I'm using the pest crate to implement a recursive grammar in Rust:
id = _{ ASCII_ALPHA_LOWER ~ (ASCII_ALPHANUMERIC"_")* }
integer = _{ (ASCII_NONZERO_DIGIT ~ ASCII_DIGIT*)"0" }
real = _{ ((integer ~ "." ~ ASCII_DIGIT*)  (integer? ~ "." ~ ASCII_DIGIT+)) ~ (("e""E") ~ ("""+")? ~ ASCII_DIGIT+)? }
unaryop = _{ "sin""cos""tan""exp""ln""sqrt" }
inner_exp = _{ realinteger"pi"id }
exp = { SOI ~ ( inner_exp  (exp ~ ( "+""""*""/""^" ) ~ inner_exp)  ("" ~ exp)  ("(" ~ exp ~ ")")  (unaryop ~ "(" ~ exp ~ ")") ) ~ EOI }
However, I'm finding that pest isn't parsing the grammar as I would expect. For instance, 2+3
gives me an error of:
> 1:2

1  2+3
 ^

= expected EOI
It appears that the inner_exp
choice is being parsed and then, when the +
symbol is encountered, the parser doesn't know what to do. I'm pretty sure there's a problem with how I've written the exp ~ ( "+""""*""/""^" ) ~ inner_exp
choice but I'm not sure what exactly is causing the problem. If I replace that choice with exp ~ ( "+""""*""/""^" ) ~ exp
I get an error stating that the expression is leftrecursive. How do I fix this grammar?
The choice operator in PEGs is ordered and works as follows: Given e = {alt1  alt2}
:
alt1
can be matched successfully, alt1
is applied and alt2
is never tried.alt2
is matchedalt2
can't match either, e
fails to matchNow e = {e1 ~ e2}
works as follows:
e1
can be matched and e2
can be matched after it, both are matched sequentially.e
fails to match.So if you have something like e = {(e1  e2) ~ e3}
, the following will happen:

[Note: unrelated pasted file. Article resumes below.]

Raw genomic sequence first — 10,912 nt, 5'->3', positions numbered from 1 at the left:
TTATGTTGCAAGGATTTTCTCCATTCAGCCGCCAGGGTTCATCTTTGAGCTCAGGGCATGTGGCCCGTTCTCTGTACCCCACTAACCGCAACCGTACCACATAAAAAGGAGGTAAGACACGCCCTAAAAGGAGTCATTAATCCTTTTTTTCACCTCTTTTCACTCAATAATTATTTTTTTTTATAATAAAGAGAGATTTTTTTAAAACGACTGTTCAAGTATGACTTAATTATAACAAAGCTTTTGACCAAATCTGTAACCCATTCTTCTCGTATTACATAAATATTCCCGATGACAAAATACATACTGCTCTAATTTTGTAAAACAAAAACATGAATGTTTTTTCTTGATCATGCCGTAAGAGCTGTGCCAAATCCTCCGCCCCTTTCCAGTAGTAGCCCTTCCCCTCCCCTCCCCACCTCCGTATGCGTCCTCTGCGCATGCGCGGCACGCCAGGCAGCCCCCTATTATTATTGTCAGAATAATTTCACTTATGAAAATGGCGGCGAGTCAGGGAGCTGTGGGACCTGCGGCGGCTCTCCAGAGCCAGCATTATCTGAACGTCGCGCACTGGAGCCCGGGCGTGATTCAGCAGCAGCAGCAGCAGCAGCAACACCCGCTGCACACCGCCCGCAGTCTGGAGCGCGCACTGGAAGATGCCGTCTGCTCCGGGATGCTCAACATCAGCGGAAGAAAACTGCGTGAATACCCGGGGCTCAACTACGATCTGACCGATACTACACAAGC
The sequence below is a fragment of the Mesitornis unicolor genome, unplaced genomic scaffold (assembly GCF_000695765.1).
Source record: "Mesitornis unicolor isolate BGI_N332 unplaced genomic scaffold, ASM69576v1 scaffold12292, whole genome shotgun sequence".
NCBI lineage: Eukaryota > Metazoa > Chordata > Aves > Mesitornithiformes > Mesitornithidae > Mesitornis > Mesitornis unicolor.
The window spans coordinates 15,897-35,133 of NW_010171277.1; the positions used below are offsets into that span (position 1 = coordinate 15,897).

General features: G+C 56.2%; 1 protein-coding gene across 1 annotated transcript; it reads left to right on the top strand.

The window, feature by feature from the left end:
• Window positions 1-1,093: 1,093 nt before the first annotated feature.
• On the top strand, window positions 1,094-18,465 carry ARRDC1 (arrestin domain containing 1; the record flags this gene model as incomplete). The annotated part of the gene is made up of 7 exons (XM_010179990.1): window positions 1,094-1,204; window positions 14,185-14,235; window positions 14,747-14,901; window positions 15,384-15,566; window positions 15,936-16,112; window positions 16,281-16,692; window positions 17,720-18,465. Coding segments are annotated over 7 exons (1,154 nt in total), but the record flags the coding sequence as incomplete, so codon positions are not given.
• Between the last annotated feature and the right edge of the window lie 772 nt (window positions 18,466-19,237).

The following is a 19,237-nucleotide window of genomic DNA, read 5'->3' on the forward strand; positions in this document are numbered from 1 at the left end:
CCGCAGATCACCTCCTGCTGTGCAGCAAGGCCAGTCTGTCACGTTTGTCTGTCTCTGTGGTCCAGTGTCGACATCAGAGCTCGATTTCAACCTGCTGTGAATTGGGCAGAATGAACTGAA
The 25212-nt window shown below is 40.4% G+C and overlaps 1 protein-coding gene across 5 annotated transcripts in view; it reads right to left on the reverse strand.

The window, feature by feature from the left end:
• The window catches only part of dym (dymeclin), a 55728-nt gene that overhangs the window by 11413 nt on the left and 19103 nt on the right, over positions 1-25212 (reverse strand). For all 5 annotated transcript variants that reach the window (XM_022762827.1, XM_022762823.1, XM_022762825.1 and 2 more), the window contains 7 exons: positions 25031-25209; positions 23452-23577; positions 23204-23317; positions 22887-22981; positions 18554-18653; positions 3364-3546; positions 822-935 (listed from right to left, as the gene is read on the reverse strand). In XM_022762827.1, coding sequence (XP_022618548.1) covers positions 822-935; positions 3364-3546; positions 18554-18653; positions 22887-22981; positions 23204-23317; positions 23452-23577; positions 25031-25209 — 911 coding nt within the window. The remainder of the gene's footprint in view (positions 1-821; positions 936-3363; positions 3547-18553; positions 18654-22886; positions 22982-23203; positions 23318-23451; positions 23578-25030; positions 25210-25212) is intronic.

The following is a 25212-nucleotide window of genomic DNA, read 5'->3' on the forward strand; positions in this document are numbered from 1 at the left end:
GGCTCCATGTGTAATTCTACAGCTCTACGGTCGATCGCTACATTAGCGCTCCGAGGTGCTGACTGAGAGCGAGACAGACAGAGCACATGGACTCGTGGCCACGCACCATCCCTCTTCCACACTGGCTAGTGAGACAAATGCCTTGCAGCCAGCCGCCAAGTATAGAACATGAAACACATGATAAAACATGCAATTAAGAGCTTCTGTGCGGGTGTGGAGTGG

e1
can be matched:
e3
can be matched after e1
, both are matched sequentiallye
fails to matche1
fails to match, but e2
can be matched:
e3
can be matched after e2
, both are matched sequentiallye
fails to matchNotably if e1
succeeds and e3
fails, it does not go back and try to match e2
instead. So if both e1
and e2
can produce a match, but only e2
allows e3
to be matched afterwards, (e1  e2) ~ e3
will fail whereas (e1 ~ e3)  (e2 ~ e3)
would succeed.
So in your grammar you have (inner_exp  ...) ~ EOI
. Now for your input inner_exp
produces a match, so per the above rules the other alternatives are never tried and it tries to match EOI
next. EOI
doesn't match, so the whole rule fails and you get the syntax error you get.
This explains the syntax error, but it's not the only problem your grammar has:
Your exp
rule is recursive, but it's anchored via SOI
and EOI
, so it can never match anything other than the entire input. This means that the recursive calls will necessarily always fail. To fix this you should remove SOI
and EOI
from the definition of exp
and instead have a main rule like start = {SOI ~ exp ~ EOI}
.
Once you've done this, you'll get an error that your exp
rule is now leftrecursive, which pest does not support. To fix that, you can replace the left recursion with repetition like this (replacing both the inner_exp
and exp ~ (...) ~ inner_exp
alternatives) where operand
is a rule that matches the constructs other than infix operations:
operand ~ (( "+""""*""/""^") ~ operand)*
Incidentally this will also fix your current issue because you now no longer have an inner_exp
alternative that's tried before the alternative for infix expressions.
Your last issue is that you're not taking operator precedence into account at all. You can fix that by introducing additional "levels" of expressions in addition to inner_exp
and exp
, so that only operators that have the same precedence are defined in the same rule and then each rule invokes the rule containing the next higher precedence to parse the operands. That would look like this:
exp = { summand ~ (("+"  "") ~ summand)* }
summand = { factor ~ (("*"  "/"  "%") ~ factor)* }
factor = { unary ~ ("^" ~ unary)* }
unary = { "" ~ unary  unaryop ~ "(" ~ exp ~ ")"  primary }
primary = { "(" ~ exp ~ ")"  real  integer  "pi"  id }